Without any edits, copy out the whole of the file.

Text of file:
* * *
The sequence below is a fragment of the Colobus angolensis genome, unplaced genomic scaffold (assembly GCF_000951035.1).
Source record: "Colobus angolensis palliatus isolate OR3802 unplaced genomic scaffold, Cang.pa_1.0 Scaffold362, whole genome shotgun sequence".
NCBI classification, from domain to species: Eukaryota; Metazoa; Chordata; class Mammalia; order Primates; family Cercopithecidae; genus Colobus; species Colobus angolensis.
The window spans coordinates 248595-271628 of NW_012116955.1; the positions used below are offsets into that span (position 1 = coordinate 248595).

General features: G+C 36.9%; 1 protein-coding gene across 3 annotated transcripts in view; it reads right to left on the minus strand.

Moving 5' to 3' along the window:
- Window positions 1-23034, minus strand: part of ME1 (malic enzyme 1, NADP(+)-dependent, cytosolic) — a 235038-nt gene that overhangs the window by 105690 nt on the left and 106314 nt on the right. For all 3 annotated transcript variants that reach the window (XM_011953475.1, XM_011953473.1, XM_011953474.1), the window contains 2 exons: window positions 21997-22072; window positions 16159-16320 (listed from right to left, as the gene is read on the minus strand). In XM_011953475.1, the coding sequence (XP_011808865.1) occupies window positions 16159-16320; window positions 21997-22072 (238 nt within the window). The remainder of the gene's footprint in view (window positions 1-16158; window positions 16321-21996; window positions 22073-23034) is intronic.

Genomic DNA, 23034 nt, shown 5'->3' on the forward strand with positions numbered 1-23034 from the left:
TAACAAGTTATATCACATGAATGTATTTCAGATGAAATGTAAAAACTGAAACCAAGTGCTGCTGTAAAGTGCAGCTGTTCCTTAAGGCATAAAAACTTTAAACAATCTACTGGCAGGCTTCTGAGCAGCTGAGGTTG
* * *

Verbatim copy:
The sequence below is a fragment of the Colobus angolensis genome, unplaced genomic scaffold (assembly GCF_000951035.1).
Source record: "Colobus angolensis palliatus isolate OR3802 unplaced genomic scaffold, Cang.pa_1.0 Scaffold362, whole genome shotgun sequence".
NCBI classification, from domain to species: Eukaryota; Metazoa; Chordata; class Mammalia; order Primates; family Cercopithecidae; genus Colobus; species Colobus angolensis.
The window spans coordinates 248595-271628 of NW_012116955.1; the positions used below are offsets into that span (position 1 = coordinate 248595).

General features: G+C 36.9%; 1 protein-coding gene across 3 annotated transcripts in view; it reads right to left on the minus strand.

Moving 5' to 3' along the window:
- Window positions 1-23034, minus strand: part of ME1 (malic enzyme 1, NADP(+)-dependent, cytosolic) — a 235038-nt gene that overhangs the window by 105690 nt on the left and 106314 nt on the right. For all 3 annotated transcript variants that reach the window (XM_011953475.1, XM_011953473.1, XM_011953474.1), the window contains 2 exons: window positions 21997-22072; window positions 16159-16320 (listed from right to left, as the gene is read on the minus strand). In XM_011953475.1, the coding sequence (XP_011808865.1) occupies window positions 16159-16320; window positions 21997-22072 (238 nt within the window). The remainder of the gene's footprint in view (window positions 1-16158; window positions 16321-21996; window positions 22073-23034) is intronic.

Genomic DNA, 23034 nt, shown 5'->3' on the forward strand with positions numbered 1-23034 from the left:
TAACAAGTTATATCACATGAATGTATTTCAGATGAAATGTAAAAACTGAAACCAAGTGCTGCTGTAAAGTGCAGCTGTTCCTTAAGGCATAAAAACTTTAAACAATCTACTGGCAGGCTTCTGAGCAGCTGAGGTTG